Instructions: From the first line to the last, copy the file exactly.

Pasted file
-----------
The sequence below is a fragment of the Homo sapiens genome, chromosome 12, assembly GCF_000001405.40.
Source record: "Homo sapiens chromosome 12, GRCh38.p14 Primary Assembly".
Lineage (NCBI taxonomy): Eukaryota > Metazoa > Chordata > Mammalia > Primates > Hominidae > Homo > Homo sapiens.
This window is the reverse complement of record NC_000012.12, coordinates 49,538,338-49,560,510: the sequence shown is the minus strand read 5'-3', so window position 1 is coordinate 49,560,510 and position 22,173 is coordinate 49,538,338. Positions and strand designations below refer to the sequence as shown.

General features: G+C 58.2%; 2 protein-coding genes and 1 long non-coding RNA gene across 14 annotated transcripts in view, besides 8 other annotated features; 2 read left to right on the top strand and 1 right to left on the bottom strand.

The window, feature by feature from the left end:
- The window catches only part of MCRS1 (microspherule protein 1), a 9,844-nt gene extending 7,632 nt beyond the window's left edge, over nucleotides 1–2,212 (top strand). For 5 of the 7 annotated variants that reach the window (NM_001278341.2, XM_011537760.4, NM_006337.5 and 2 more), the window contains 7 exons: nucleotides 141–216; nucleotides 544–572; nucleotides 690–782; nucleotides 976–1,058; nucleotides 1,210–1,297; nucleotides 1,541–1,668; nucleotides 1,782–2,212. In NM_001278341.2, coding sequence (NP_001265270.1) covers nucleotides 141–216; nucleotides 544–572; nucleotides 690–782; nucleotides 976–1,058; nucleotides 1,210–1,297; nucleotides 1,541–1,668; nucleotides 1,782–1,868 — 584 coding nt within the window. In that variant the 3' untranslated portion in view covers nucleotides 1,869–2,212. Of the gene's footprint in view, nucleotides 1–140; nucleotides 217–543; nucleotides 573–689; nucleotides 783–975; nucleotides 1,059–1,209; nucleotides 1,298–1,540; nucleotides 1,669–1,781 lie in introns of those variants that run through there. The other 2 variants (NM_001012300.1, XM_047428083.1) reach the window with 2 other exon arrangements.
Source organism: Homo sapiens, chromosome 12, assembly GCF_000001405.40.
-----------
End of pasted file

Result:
The sequence below is a fragment of the Homo sapiens genome, chromosome 12, assembly GCF_000001405.40.
Source record: "Homo sapiens chromosome 12, GRCh38.p14 Primary Assembly".
Lineage (NCBI taxonomy): Eukaryota > Metazoa > Chordata > Mammalia > Primates > Hominidae > Homo > Homo sapiens.
This window is the reverse complement of record NC_000012.12, coordinates 49,538,338-49,560,510: the sequence shown is the minus strand read 5'-3', so window position 1 is coordinate 49,560,510 and position 22,173 is coordinate 49,538,338. Positions and strand designations below refer to the sequence as shown.

General features: G+C 58.2%; 2 protein-coding genes and 1 long non-coding RNA gene across 14 annotated transcripts in view, besides 8 other annotated features; 2 read left to right on the top strand and 1 right to left on the bottom strand.

The window, feature by feature from the left end:
- The window catches only part of MCRS1 (microspherule protein 1), a 9,844-nt gene extending 7,632 nt beyond the window's left edge, over nucleotides 1–2,212 (top strand). For 5 of the 7 annotated variants that reach the window (NM_001278341.2, XM_011537760.4, NM_006337.5 and 2 more), the window contains 7 exons: nucleotides 141–216; nucleotides 544–572; nucleotides 690–782; nucleotides 976–1,058; nucleotides 1,210–1,297; nucleotides 1,541–1,668; nucleotides 1,782–2,212. In NM_001278341.2, coding sequence (NP_001265270.1) covers nucleotides 141–216; nucleotides 544–572; nucleotides 690–782; nucleotides 976–1,058; nucleotides 1,210–1,297; nucleotides 1,541–1,668; nucleotides 1,782–1,868 — 584 coding nt within the window. In that variant the 3' untranslated portion in view covers nucleotides 1,869–2,212. Of the gene's footprint in view, nucleotides 1–140; nucleotides 217–543; nucleotides 573–689; nucleotides 783–975; nucleotides 1,059–1,209; nucleotides 1,298–1,540; nucleotides 1,669–1,781 lie in introns of those variants that run through there. The other 2 variants (NM_001012300.1, XM_047428083.1) reach the window with 2 other exon arrangements.
Source organism: Homo sapiens, chromosome 12, assembly GCF_000001405.40.